Nov. 19–SARASOTA — The city of Sarasota is considering changes to its rules that are designed to limit large trucks from rattling through quiet residential neighborhoods.
The city currently has a series of rules that either limit trucks on some streets or prohibit through-truck traffic entirely, but city and police officials admit the rules are confusing and almost impossible to enforce.
After repeated complaints and suggestions from frustrated homeowners this year, city staff combed over the new rules to craft a new update that they hope will stymie big rigs and box trucks from cutting through neighborhoods while trying to avoid traffic or stop lights.
The new rules essentially flip the old ones — instead of prohibiting trucks on a smattering of residential side streets, the new ordinance would require trucks to use a handful of major roads for most of their driving, until they’re within reasonable reach of their destination, city engineer Alex DavisShaw said.
Any six-wheeled commercial truck caught rumbling through a neighborhood off one of those designated streets would get a citation similar to a parking ticket, she said.
“We hear the same thing from most of the residential streets, that they don’t want to be a thru-truck route,” DavisShaw told the city Planning Board earlier month. “I don’t see why we would treat one residential street differently than another. So we didn’t want to go through and identify each and every residential street … turn it around … so that we’re identifying the through truck route instead.”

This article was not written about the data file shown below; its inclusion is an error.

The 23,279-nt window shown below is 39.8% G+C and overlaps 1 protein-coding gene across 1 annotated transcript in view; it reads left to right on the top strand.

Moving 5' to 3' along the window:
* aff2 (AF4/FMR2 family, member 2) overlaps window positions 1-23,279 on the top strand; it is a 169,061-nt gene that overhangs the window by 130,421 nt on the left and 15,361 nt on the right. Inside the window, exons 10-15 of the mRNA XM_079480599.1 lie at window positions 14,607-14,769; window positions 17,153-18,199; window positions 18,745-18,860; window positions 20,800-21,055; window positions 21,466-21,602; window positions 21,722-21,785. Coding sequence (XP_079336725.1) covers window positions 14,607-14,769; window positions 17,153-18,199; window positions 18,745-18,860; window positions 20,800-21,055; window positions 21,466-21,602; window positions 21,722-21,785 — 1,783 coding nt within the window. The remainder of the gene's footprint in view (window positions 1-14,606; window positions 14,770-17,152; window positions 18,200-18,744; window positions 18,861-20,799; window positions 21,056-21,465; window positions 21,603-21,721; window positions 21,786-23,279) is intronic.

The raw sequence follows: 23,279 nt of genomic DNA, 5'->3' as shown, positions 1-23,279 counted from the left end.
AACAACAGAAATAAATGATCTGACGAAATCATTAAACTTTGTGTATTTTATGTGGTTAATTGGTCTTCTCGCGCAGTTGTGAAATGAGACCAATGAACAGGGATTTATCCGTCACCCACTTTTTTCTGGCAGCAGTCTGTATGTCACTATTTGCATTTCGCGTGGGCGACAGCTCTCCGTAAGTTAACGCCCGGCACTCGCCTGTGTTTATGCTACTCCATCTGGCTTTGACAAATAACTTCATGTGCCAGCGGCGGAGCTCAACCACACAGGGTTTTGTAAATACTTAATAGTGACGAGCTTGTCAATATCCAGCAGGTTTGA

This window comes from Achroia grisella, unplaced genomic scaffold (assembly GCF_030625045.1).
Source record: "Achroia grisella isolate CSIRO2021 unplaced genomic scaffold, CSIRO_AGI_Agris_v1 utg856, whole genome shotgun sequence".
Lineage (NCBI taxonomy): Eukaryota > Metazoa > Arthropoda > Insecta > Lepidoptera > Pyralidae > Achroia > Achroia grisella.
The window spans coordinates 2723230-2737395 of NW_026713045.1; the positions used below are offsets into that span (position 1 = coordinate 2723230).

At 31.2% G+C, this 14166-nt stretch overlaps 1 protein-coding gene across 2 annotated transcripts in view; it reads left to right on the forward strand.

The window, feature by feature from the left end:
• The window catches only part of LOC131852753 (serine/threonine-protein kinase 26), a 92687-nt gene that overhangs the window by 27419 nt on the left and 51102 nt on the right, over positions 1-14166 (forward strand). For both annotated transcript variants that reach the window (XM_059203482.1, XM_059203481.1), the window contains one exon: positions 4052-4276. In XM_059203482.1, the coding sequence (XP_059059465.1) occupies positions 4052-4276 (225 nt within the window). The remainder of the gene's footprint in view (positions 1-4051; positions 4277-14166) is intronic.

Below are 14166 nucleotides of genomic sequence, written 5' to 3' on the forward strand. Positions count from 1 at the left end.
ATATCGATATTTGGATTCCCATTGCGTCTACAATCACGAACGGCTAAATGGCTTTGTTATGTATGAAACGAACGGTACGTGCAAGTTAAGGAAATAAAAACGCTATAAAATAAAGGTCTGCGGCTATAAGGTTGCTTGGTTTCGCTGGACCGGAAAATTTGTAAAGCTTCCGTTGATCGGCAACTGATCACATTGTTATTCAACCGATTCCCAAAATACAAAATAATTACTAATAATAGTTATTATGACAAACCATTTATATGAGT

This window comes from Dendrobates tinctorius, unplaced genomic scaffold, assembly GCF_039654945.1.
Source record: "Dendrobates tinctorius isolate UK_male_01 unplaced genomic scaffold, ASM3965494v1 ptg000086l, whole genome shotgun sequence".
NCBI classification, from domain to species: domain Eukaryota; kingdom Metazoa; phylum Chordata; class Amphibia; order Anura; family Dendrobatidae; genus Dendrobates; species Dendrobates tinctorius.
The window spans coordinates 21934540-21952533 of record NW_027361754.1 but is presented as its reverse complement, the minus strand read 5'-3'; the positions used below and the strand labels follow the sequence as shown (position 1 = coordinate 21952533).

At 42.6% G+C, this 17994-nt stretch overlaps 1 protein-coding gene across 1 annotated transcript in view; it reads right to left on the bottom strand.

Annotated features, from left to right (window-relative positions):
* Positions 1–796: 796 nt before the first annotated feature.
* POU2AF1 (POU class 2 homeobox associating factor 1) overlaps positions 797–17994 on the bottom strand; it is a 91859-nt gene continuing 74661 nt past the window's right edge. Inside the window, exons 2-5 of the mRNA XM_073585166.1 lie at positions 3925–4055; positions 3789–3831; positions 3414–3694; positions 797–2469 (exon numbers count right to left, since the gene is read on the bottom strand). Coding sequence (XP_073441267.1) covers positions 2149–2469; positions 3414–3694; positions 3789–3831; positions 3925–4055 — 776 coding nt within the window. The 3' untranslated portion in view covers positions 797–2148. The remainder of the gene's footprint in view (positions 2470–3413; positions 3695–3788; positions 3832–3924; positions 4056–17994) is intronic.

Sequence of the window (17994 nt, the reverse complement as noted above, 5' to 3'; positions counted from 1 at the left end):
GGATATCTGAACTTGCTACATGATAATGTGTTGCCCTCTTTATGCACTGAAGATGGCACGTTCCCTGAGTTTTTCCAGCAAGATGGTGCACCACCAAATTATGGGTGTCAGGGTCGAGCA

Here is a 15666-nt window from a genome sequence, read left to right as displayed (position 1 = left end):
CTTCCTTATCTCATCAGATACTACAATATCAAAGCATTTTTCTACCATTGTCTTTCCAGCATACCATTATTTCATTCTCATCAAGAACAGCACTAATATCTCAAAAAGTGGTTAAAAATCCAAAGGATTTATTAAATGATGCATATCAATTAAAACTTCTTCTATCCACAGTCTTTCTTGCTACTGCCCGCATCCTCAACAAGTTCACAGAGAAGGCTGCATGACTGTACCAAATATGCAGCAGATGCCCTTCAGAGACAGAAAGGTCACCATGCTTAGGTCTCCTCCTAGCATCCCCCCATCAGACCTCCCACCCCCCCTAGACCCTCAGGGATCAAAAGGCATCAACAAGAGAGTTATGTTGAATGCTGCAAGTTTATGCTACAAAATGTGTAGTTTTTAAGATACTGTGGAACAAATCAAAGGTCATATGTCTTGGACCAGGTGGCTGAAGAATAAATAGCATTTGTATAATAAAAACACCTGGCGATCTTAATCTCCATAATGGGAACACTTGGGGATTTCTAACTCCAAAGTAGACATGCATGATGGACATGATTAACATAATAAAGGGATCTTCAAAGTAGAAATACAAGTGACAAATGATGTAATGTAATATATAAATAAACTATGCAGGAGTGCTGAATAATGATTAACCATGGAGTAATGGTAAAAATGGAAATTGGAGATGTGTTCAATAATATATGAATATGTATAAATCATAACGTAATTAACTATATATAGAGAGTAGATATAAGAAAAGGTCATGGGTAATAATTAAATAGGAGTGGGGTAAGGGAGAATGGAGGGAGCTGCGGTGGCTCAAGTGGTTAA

The proposed truck routes cover the main arteries throughout the city, such as U.S. 41, U.S. 301 and Tuttle Avenue going north and south and 17th Street, Fruitville Road and Myrtle Road going east and west.
Those routes would replace a myriad of streets that are supposed to be designated off limits but that officers have had difficulty enforcing, some of which seem to have accumulated sort of randomly over the years, DavisShaw said. Some small segments might have the prohibition while nearly identical parallel streets might not, and it’s not always clear why one was chosen at all, she said.
The new rules would simplify that by essentially making every street that’s not a major arterial mostly off limits to routine traffic from six-wheeled commercial vehicles, she said.
They would not mean that trucks will never drive on residential streets, though. Trucks will have to get off the designated routes when they get close to their destinations and obvious examples like moving trucks or equipment for a renovation will always need some access to neighborhoods, DavisShaw said.
School buses and emergency vehicles would be exempt, and a pickup truck hauling a boat back home would not qualify under the rule.
“The biggest thing that I see changing is we do have trucks that’ll run down Osprey (Avenue), the whole length of Osprey, because they don’t want to get on (U.S.) 41 where there are signals and congestion,” she said.
The City Commission will discuss the idea at its meeting Monday night, and city staff will prepare a new ordinance next month after some “fine tuning” of the exact language. The proposal could be set for a public hearing and adoption in late February, DavisShaw suggested.
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